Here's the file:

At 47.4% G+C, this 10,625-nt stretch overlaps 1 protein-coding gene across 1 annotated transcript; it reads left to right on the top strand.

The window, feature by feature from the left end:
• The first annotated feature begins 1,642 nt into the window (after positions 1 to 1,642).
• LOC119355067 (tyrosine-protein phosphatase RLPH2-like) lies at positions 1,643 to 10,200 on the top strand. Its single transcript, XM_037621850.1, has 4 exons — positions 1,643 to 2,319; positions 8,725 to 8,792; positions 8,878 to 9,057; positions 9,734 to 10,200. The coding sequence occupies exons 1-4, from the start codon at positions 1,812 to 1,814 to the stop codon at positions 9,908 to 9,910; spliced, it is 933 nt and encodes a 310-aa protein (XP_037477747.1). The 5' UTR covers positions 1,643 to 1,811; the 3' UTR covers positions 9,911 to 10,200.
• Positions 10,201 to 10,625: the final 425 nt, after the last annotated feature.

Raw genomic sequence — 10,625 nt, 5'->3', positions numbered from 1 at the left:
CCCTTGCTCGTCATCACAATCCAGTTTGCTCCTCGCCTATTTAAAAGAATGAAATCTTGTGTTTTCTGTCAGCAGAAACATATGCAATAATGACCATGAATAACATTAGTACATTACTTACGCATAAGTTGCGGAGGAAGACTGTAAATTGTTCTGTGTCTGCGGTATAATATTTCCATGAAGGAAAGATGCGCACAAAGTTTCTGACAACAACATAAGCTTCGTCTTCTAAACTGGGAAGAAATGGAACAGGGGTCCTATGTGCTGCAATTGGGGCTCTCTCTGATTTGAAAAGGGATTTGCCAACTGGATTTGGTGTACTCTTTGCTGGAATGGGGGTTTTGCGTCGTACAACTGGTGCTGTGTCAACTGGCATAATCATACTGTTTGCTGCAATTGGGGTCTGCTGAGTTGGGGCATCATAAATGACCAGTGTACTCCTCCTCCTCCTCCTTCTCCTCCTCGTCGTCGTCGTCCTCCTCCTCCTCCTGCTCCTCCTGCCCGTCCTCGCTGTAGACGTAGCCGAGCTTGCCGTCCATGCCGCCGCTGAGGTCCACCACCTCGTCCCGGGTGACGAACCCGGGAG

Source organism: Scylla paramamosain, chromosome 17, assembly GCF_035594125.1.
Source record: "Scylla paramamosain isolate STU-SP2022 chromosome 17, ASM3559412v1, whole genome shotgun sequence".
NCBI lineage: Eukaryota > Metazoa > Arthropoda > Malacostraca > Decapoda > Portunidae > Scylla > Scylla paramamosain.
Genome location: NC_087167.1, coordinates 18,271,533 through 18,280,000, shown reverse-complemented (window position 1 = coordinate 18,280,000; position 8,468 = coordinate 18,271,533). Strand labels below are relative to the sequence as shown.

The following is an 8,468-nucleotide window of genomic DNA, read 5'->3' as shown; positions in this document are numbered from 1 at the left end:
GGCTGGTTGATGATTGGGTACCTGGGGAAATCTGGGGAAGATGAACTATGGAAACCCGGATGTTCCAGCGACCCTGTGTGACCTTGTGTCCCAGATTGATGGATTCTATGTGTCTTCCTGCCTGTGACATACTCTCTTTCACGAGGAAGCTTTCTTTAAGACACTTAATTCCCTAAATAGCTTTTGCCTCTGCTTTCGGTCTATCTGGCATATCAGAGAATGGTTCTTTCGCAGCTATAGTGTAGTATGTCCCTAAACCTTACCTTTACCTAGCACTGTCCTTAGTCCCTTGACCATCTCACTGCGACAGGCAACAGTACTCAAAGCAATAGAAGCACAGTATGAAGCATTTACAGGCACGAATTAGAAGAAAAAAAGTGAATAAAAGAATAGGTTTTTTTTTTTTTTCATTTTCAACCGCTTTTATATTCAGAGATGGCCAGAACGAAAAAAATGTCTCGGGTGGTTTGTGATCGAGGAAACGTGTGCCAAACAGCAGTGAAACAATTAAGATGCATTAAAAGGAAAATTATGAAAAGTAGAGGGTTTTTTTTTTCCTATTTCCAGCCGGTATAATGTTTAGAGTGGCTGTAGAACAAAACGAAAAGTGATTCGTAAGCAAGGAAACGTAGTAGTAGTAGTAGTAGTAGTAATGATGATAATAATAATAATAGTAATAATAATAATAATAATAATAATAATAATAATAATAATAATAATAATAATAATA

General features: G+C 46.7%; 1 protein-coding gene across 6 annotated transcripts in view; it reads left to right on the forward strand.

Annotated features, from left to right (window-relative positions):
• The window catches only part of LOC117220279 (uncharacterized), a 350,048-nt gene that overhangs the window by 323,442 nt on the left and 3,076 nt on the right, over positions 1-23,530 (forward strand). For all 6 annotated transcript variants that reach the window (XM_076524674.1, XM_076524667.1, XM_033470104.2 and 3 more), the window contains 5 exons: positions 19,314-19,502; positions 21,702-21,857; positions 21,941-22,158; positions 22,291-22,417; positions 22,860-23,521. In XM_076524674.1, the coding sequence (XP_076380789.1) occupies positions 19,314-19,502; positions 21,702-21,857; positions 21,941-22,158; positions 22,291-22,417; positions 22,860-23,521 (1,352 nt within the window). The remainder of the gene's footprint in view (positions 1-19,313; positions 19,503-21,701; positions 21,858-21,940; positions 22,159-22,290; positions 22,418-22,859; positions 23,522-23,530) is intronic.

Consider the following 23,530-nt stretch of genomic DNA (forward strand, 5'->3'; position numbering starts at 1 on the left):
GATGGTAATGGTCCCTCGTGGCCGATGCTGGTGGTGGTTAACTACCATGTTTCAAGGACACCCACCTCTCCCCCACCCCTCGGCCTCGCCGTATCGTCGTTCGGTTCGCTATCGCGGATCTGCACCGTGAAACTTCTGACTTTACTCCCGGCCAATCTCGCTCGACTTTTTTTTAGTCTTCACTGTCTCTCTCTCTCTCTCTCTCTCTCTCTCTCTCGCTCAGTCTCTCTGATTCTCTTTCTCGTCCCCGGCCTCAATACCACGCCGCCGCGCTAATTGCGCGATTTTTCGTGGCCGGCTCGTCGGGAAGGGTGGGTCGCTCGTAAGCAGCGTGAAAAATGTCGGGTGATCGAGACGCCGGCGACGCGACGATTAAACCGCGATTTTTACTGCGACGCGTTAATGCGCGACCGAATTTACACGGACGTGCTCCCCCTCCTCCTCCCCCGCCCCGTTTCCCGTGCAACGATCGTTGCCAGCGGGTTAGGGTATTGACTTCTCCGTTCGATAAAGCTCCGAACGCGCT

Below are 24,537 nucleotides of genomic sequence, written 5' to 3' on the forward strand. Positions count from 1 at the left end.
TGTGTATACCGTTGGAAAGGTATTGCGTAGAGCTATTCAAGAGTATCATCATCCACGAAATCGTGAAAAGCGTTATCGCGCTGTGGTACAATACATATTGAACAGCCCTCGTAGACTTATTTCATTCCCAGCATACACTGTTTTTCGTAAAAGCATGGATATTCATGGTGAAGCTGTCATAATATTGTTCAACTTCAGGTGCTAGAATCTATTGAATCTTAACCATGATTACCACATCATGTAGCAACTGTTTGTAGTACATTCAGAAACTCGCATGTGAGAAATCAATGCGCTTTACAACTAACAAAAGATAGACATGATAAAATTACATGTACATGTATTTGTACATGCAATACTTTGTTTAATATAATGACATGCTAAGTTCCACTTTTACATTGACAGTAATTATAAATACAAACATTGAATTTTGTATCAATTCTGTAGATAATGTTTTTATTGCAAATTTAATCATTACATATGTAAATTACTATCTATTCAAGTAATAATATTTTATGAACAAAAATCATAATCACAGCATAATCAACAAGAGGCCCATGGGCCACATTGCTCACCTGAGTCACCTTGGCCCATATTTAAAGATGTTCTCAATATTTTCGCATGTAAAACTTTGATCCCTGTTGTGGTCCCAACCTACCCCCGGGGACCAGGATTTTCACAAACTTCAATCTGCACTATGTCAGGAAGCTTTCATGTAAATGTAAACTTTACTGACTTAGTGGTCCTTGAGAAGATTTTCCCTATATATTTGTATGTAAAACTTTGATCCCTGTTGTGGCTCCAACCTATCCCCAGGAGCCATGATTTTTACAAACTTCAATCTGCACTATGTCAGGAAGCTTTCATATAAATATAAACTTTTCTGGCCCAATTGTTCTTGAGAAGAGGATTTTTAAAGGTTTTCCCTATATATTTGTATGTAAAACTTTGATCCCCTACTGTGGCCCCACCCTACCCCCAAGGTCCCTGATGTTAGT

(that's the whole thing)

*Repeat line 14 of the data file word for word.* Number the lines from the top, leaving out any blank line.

General features: G+C 46.7%; 1 protein-coding gene across 6 annotated transcripts in view; it reads left to right on the forward strand.